I am always surprised at the number of times that I see divorce settlements, even those written by legal professionals, which fail to contain any tax provisions. Despite this lack of attention, tax issues can often have the greatest impact on the settlement. Divorcing couples need to look at the tax consequences of their settlement from a broader perspective to understand its long-term effect on the family's financial future.
Why are tax issues so important in divorce?
As I inform all my clients who begin mediation, you should approach taxation issues with the goal of preserving as much of the marital estate as possible. Not only for distributing assets at the time of settlement, but also for future financial planning for the family.
And why not? The more taxes you save, the more you will have left to divide in the end. With more income and assets heading into divorce, you will both be more financially stable in separate households and also be better able to adequately support your children (if children are involved) after the divorce. It's all good for everyone.
Mediation for divorce lends itself particularly well to tax issues because they are, for the most part, negotiable between spouses. After all, spouses are not in mediation to help themselves first, but to ensure that their family is as financially secure as possible after the divorce.
Make sure you have a professional who can first educate you on the potential tax issues and pitfalls and the impact they might have on your marital estate before you negotiate the rest of your divorce settlement. Often times, clients need more in depth analysis and actual tax advice than I am not able to provide in mediation since I am not a tax professional. However, I am often able to offer some solid tax guidance and perspective, as well as use some tax planning software designed for divorcing families due to my many years of experience with these issues in private divorce attorney representation.
What are the tax consequences of divorce?
Tax Issue #1 - Changes in Tax Rates in Year 1 of Divorce
Like many divorcing couples, you may not have considered that beginning in Year 1 of the divorce, you can no longer file "Married Filing Jointly." While this may have minimized your tax burden in the past, you could lose some of these benefits upon divorce. Your individual tax liability might increase in two separate households for several possible reasons:
- Dependents - You or your spouse may lose the privilege to deduct any or all of your children as dependents
- Real Estate - Selling or moving out of your marital home can affect a key tax shelter - mortgage interest and real estate taxes, etc...
- Asset Liquidation Upon Divorce - Sometimes it is necessary to liquidate an asset upon a divorce that will inevitably carry a tax consequence. In such a case, let's take a look at how this additional reportable distribution effects a spouse's tax rate in the year the distribution is taken after the divorce. Or sometimes it can can make greater tax sense for spouses to remain married if they agree to liquidate and split assets for their divorce to take advantage of a lower overall tax bracket in filing a joint return.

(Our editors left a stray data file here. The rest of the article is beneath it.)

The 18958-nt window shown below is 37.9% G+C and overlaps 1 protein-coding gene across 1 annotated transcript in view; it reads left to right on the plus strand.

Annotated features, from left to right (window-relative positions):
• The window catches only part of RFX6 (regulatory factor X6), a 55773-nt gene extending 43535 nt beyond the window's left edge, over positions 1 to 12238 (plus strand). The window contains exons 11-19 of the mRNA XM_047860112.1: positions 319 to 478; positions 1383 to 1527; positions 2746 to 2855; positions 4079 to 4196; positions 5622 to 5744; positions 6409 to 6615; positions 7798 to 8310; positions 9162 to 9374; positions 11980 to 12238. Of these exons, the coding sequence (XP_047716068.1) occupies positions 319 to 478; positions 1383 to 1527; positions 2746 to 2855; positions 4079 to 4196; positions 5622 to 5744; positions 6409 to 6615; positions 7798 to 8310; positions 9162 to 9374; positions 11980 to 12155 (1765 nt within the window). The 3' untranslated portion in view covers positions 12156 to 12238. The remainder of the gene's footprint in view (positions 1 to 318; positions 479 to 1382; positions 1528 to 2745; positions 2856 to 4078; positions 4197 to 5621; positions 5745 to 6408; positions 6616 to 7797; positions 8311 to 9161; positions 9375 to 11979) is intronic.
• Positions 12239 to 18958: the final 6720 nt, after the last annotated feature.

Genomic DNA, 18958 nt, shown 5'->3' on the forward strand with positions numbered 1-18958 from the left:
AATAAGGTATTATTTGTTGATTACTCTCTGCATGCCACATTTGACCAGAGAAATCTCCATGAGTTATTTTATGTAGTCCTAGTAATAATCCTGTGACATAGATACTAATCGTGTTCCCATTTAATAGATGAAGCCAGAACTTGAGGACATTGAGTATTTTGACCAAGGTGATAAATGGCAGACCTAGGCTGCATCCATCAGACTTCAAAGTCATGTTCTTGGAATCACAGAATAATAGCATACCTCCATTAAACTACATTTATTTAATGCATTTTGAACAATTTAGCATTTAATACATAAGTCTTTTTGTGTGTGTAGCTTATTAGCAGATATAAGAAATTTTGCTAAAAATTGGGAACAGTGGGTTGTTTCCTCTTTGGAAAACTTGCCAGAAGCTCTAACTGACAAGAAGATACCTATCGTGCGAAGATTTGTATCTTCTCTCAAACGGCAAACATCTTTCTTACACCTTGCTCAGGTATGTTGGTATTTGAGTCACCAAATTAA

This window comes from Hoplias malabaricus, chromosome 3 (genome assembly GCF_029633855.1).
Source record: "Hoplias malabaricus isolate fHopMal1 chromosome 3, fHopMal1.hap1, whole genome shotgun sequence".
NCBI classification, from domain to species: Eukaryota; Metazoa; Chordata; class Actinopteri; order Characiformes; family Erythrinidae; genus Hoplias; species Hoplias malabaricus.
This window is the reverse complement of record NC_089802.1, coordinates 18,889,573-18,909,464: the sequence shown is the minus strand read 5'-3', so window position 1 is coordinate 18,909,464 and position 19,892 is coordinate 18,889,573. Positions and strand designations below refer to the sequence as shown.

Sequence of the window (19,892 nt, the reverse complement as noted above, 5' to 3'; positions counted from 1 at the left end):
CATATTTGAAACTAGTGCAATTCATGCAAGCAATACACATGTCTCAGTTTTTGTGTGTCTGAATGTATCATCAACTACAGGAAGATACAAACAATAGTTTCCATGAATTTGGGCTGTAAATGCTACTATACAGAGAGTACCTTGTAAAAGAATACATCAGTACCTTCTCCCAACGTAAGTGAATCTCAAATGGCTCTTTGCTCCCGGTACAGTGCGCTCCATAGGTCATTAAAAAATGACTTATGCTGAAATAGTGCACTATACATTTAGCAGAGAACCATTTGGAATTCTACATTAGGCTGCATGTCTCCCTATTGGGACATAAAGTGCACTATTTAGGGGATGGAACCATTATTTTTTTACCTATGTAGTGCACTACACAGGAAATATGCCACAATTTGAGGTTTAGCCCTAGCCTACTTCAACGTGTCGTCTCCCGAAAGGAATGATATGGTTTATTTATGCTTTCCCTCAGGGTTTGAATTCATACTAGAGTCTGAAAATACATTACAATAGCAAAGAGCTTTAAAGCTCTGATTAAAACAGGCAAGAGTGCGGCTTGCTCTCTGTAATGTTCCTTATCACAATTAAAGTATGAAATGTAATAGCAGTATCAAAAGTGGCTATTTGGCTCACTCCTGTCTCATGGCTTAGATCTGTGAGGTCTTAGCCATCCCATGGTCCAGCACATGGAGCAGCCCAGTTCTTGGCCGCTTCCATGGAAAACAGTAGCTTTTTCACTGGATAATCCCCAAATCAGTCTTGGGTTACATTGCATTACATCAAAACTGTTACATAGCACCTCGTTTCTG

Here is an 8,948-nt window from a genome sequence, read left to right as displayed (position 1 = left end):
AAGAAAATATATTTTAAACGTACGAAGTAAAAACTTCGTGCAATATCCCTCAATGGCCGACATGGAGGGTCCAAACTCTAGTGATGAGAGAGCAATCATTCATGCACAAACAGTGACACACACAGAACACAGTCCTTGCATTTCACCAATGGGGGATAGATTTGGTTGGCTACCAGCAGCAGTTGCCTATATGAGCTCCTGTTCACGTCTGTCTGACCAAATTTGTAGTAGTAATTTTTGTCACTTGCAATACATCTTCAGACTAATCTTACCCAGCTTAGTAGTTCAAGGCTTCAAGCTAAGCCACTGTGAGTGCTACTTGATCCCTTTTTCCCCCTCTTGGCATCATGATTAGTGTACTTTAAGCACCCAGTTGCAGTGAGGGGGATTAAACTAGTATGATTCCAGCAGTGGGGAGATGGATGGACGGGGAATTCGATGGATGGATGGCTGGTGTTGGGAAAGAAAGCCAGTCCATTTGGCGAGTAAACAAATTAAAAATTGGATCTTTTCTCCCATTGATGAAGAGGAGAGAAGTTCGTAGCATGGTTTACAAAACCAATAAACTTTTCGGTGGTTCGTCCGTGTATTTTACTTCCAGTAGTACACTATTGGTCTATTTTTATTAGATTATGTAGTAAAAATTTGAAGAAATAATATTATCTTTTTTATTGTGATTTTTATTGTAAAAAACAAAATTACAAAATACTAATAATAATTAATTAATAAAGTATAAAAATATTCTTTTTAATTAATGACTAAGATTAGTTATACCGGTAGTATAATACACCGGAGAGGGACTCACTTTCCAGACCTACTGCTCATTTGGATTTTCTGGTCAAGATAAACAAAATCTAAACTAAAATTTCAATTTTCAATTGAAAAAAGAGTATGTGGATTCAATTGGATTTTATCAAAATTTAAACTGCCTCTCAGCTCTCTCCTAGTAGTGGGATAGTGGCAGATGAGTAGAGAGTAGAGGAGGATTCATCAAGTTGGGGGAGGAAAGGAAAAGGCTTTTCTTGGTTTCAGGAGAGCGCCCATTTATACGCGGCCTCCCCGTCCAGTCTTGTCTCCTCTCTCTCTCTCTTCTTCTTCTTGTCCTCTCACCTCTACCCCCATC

We often use tax planning software to give our clients a snapshot of how their respective tax pictures will change in Year 1 of divorce. This is not tax advice, of course, but just an estimated report. We use current tax rates, assuming they will continue with the same incomes and applying all other terms and factors of their divorce.
This report gives our clients an excellent view of what they might each expect tax-wise in Year 1 of divorce, and also how much after-tax monthly cash they will have in their budget to live. Some spouses discover they will have to either adjust their W-4 at work to withhold more taxes, or put aside more quarterly taxes if they are self-employed, if the divorce will result in a significantly higher tax rate for them on their individual tax return.
If you and your spouse normally receive a tax return due to the benefits of filing as "Married Filing Jointly," you may want to consider delaying the official divorce decree until after you file taxes one last time. Depending on your circumstances, this can give you more flexibility in finalizing the settlement.
Tax Issue #2 - The Dependency Deduction
Although often hotly contested in court, this issue is usually resolved easily in mediation. Again, through the use of our tax planning software, I will run different scenarios, both with either spouse taking the deduction(s), or splitting the deduction(s). The reports will show where the greatest tax savings lie. If possible, I want both spouses to realize a tax savings from claiming the children. I also do not want this deduction to result in a wasted tax benefit to anyone.
- If you and your spouse will both receive a tax benefit from claiming one or more children (and are also not phased out of the child tax credit due to high income), you may decide to split the children.
- If you have an odd number of children, you could consider splitting each child and then alternate the remaining child from year to year.
- In the case of one child, you may want to alternate the child from year to year, if you both expect to qualify for a child tax credit ongoing.
A spouse with primary custody of the children is entitled by law to claim all of the children in his/her custody. However, there are times that I see this deduction getting wasted on the primary custodian if they have little or no income resulting in any tax liability. The reoccurring theme here is: what is the long-term benefit?
- If you are the primary custodian, you could negotiate with your spouse to relinquish the claim to them if they will realize a tax benefit. More cash in your spouse's pocket means more cash available to pay child support.
- On the other hand, If you expect to have taxable income (i.e., payroll or business income) post-divorce you might need the dependency claim to offset the taxes owed on your taxable income.